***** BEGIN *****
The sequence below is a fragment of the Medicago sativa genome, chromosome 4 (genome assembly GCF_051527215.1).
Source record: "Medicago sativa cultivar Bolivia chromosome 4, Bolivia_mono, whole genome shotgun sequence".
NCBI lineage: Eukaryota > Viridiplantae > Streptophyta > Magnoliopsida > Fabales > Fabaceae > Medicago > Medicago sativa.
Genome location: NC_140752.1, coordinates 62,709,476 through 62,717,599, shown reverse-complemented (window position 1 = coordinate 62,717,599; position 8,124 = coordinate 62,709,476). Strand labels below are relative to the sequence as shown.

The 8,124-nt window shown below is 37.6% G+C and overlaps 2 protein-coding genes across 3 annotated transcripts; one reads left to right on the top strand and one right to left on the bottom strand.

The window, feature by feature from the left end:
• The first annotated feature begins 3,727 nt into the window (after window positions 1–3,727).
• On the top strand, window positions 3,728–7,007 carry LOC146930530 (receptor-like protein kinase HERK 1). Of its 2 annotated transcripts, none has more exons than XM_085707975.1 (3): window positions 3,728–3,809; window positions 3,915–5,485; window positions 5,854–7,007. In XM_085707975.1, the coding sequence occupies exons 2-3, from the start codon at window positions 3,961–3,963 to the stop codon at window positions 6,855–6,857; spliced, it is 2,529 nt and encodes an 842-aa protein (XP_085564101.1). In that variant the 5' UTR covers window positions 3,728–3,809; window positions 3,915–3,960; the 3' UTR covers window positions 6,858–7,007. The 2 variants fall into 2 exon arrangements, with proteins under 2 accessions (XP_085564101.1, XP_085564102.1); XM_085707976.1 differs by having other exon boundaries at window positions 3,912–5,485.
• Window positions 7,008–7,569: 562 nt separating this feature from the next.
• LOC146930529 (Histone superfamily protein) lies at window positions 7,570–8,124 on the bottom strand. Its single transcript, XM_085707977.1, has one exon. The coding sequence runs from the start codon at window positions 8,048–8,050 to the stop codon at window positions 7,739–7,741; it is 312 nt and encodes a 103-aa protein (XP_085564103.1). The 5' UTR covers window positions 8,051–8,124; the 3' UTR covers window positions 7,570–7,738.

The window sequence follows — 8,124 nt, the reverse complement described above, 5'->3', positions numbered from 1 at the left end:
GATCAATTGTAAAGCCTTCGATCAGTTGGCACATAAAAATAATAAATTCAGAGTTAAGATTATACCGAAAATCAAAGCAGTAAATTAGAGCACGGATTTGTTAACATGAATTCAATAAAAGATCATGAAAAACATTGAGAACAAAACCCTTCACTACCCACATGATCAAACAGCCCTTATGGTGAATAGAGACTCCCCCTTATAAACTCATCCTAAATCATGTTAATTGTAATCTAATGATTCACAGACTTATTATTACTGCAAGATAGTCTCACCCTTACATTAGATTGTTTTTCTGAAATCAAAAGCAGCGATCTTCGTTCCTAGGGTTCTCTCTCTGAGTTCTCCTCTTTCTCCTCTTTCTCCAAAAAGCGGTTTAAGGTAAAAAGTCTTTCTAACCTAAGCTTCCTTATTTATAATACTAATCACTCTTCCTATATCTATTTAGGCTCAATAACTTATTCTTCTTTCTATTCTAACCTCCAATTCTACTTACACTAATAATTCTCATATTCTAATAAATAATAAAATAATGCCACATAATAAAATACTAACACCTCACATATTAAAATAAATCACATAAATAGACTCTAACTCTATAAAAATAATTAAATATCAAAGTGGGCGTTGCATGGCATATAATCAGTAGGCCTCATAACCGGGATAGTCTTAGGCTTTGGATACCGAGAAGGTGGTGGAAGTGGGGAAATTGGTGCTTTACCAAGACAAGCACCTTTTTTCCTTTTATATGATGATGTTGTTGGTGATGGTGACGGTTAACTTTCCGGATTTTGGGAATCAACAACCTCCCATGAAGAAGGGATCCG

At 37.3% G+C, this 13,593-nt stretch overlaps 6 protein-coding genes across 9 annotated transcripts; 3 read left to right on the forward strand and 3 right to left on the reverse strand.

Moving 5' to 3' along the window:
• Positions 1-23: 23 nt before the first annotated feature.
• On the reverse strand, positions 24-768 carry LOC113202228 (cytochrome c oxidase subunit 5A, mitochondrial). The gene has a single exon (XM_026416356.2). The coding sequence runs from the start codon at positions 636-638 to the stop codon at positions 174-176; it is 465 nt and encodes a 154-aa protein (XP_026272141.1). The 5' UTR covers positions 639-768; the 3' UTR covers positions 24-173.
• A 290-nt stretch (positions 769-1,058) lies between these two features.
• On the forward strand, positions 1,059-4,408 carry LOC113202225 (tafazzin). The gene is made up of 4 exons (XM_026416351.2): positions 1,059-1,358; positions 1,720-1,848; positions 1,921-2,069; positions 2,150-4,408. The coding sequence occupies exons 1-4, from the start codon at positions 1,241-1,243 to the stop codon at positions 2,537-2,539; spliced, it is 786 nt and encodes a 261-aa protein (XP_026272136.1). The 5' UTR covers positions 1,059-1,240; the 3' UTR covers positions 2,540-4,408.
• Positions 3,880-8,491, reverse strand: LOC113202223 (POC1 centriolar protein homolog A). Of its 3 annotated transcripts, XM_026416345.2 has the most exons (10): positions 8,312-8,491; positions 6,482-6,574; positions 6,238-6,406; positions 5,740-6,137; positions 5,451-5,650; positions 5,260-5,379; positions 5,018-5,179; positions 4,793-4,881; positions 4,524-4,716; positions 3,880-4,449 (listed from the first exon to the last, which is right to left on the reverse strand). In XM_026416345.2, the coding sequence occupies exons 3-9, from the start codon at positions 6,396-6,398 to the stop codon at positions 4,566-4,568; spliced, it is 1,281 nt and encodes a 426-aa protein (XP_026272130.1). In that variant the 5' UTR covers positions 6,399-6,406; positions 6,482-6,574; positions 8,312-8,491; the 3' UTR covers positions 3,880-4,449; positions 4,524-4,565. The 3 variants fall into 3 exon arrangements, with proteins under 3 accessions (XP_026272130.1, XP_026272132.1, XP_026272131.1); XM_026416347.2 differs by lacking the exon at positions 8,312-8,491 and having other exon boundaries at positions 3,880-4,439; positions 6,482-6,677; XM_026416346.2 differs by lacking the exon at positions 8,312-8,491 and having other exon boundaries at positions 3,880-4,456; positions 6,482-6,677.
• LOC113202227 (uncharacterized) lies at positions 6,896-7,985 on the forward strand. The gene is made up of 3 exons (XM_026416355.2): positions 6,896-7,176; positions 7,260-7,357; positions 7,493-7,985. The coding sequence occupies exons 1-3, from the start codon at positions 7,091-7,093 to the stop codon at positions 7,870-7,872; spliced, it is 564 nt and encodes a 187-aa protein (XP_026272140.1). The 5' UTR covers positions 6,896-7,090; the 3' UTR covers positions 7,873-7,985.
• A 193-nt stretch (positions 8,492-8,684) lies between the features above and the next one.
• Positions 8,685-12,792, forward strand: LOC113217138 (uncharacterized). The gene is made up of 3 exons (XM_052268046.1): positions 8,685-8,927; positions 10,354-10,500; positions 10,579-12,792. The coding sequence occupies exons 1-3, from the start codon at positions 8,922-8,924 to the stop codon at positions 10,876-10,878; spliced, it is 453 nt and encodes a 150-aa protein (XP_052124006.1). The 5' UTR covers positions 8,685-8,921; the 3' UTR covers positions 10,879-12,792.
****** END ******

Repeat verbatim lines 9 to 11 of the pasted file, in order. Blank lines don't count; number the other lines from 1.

• Window positions 7,008–7,569: 562 nt separating this feature from the next.
• LOC146930529 (Histone superfamily protein) lies at window positions 7,570–8,124 on the bottom strand. Its single transcript, XM_085707977.1, has one exon. The coding sequence runs from the start codon at window positions 8,048–8,050 to the stop codon at window positions 7,739–7,741; it is 312 nt and encodes a 103-aa protein (XP_085564103.1). The 5' UTR covers window positions 8,051–8,124; the 3' UTR covers window positions 7,570–7,738.

The window sequence follows — 8,124 nt, the reverse complement described above, 5'->3', positions numbered from 1 at the left end: